Afghanistan has predictably dominated two days of heads of state summitry in the capital of Tajikistan, but the exchanges produced at most only threadbare ideas on how the evolving situation should be addressed.
Post-Soviet nations are, by and large, in agreement on two points: Afghanistan poses a potential danger, and yet, the time has arrived to begin engaging quietly with the Taliban movement.
The first event on September 16 was a summit of leaders of the Collective Security Treaty Organization, or CSTO, a Moscow-led military bloc comprised of Armenia, Belarus, Kazakhstan, Kyrgyzstan, Russia, and Tajikistan. Russian President Vladimir Putin was the only head of state not to attend the event in person – because, he said, dozens of people in his entourage had been infected with COVID-19.
One day later, it was the turn of the Shanghai Cooperation Organization, or SCO, a similarly defense-focused alliance led by a Beijing-Moscow axis. Membership of the SCO is broader and includes India, Kazakhstan, Kyrgyzstan, Pakistan, Tajikistan, and Uzbekistan. Iran attained full membership status on September 17.
Speaking via video link at the CSTO summit, Putin prescribed more coordination within the security bloc as the antidote to regional instability.
“The situation in the area of responsibility of the CSTO and on the external borders of member nations is not just unstable, it presents acute challenges and poses risks to the security of our countries," Putin said.
Several of his counterparts echoed the sentiment.
Kazakhstan’s President Kassym-Jomart Tokayev talked about his concerns that Afghanistan was creeping toward more civil conflict.
“According to our observations, the situation in Afghanistan is developing in the direction of serious destabilization and the danger of civil war,” he said. “The formation of a new Taliban administration does not, of course, mean that calm has descended on Afghanistan or that the conditions have been created for economic development.”
Kyrgyzstan’s President Sadyr Japarov voiced a similarly alarmed position.
“He noted that the formation of a theocratic state in our region will undoubtedly have a negative effect on the situation in [CSTO] member countries,” Japarov’s office cited him as saying in a statement.
One firm commitment produced by the day’s talking was that CSTO members should be equipped with “more modern weapons.” Another was that more resources would be poured into bolstering capacity on Tajikistan’s southern border.
“An agreement was reached to speed up work on adoption of the targeted interstate program on strengthening the Tajik-Afghan border, as proposed by Tajikistan within the framework of the CSTO,” the bloc’s Secretary-General, Stanislav Zas, said at the day’s close.
The tone at the SCO summit was generally more conciliatory. Uzbekistan’s President Shavkat Mirziyoyev, for example, pushed the case for more dialogue with the new regime in Kabul.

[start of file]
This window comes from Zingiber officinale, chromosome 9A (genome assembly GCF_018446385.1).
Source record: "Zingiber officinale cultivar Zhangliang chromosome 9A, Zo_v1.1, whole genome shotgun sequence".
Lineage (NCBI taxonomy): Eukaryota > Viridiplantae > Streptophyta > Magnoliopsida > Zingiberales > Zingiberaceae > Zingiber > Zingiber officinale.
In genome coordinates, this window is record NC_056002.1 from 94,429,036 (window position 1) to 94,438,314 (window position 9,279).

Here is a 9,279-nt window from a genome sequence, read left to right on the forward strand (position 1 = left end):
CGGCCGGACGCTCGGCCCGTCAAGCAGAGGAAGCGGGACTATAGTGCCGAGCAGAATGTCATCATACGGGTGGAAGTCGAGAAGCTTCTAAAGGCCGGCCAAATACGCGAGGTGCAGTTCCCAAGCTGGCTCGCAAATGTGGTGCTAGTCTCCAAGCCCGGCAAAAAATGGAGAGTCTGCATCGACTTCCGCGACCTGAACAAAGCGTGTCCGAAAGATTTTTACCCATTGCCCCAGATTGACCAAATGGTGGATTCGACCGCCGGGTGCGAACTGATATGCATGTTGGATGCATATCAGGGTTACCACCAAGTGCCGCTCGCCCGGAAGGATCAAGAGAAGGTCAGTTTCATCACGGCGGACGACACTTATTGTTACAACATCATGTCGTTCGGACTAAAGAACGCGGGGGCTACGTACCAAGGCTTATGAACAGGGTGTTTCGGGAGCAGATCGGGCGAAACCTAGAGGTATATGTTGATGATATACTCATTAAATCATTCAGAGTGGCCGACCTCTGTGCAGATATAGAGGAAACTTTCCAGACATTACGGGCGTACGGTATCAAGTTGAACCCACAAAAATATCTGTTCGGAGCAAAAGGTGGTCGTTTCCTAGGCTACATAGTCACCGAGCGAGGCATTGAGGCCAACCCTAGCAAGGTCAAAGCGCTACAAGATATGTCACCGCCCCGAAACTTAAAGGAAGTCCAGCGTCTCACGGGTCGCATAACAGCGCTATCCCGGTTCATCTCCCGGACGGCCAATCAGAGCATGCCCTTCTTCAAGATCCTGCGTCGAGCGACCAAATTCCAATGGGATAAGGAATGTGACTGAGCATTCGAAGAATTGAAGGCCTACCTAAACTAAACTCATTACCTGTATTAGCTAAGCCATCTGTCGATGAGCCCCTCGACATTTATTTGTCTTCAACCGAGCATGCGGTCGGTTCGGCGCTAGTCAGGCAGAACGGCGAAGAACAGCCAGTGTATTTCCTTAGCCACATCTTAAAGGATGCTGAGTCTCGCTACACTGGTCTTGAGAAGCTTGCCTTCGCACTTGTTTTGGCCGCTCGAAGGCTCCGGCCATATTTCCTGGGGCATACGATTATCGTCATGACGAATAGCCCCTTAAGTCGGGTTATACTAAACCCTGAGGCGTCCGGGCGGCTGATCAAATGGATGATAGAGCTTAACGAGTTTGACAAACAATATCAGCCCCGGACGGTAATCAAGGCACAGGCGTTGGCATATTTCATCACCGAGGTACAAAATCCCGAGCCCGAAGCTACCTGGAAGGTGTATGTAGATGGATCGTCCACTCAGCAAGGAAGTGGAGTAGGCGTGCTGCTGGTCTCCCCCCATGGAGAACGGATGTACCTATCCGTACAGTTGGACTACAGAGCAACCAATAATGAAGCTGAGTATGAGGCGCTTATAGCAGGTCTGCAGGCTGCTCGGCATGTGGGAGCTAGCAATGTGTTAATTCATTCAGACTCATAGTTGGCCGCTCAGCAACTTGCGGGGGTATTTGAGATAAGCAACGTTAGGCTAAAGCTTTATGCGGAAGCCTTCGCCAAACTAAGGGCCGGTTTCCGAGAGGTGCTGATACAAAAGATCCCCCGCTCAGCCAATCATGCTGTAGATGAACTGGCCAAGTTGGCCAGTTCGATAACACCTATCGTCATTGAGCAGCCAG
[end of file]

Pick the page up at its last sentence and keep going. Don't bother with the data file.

“A new reality has emerged in [Afghanistan], new people have come to power. This is a fait accompli. That being the case, it is necessary to develop a coordinated approach to the situation in Afghanistan, as well as to develop dialogue with the new authorities,” said Mirziyoyev, whose country belongs to the SCO, but not the CSTO.
Another point that will be welcomed by the Taliban was Mirziyoyev’s remarks in support of unfreezing Afghan assets held in foreign banks.
Tokayev came off the ledge somewhat overnight and echoed his Uzbek partner’s sentiments.
“CSTO and SCO countries should initiate informal dialogue with the new authorities in Afghanistan. These communications will make it possible to assess the real intentions of the Taliban, and to form a shared understanding of threats to regional stability and restore trade and economic ties with this country,” Tokayev said, adding that the dialogue he was proposing was not tantamount to outright official recognition of the Taliban government.
Japarov and Tajikistan’s President Emomali Rahmon stuck faster to their wariness, however.
“I propose bolstering the activities of the SCO Regional Anti-terrorist Structure, to intensify the interaction of law enforcement agencies and special services of SCO members to counter challenges and threats emanating from Afghanistan," Rahmon said.
Japarov was among a group of presidents that alluded to the prospect of migrant outflows from Afghanistan.
“It would be sensible to devise a strategy of interaction between organization members to prevent encroachments on SCO member states and to control migration from Afghanistan," Japarov said.
The day before, CSTO members jointly resolved not to host Afghan refugees. Reuters news agency cited the office of Kazakhstan’s president as saying Tokayev “supported the joint CSTO position that the placement of Afghan refugees or foreign military bases on our countries’ territories is unacceptable.”
Of all the CSTO and SCO members, Tajikistan has been the most openly cool toward the Taliban government. Rahmon has warned that Dushanbe would not accept a Taliban government that did not fully reflect Afghanistan’s ethnic diversity. The Cabinet formed after Rahmon made his remarks – including as it did only two ethnic Tajiks – has clearly dismayed Tajikistan.
The SCO’s end-of-summit declaration echoed those concerns, indicating that Tajikistan was successful in giving the issue prominent place on the agenda.
“Member nations consider it extremely important to create an inclusive government in Afghanistan with the participation of representatives of all ethnic, religious and political groups of Afghan society,” the document read.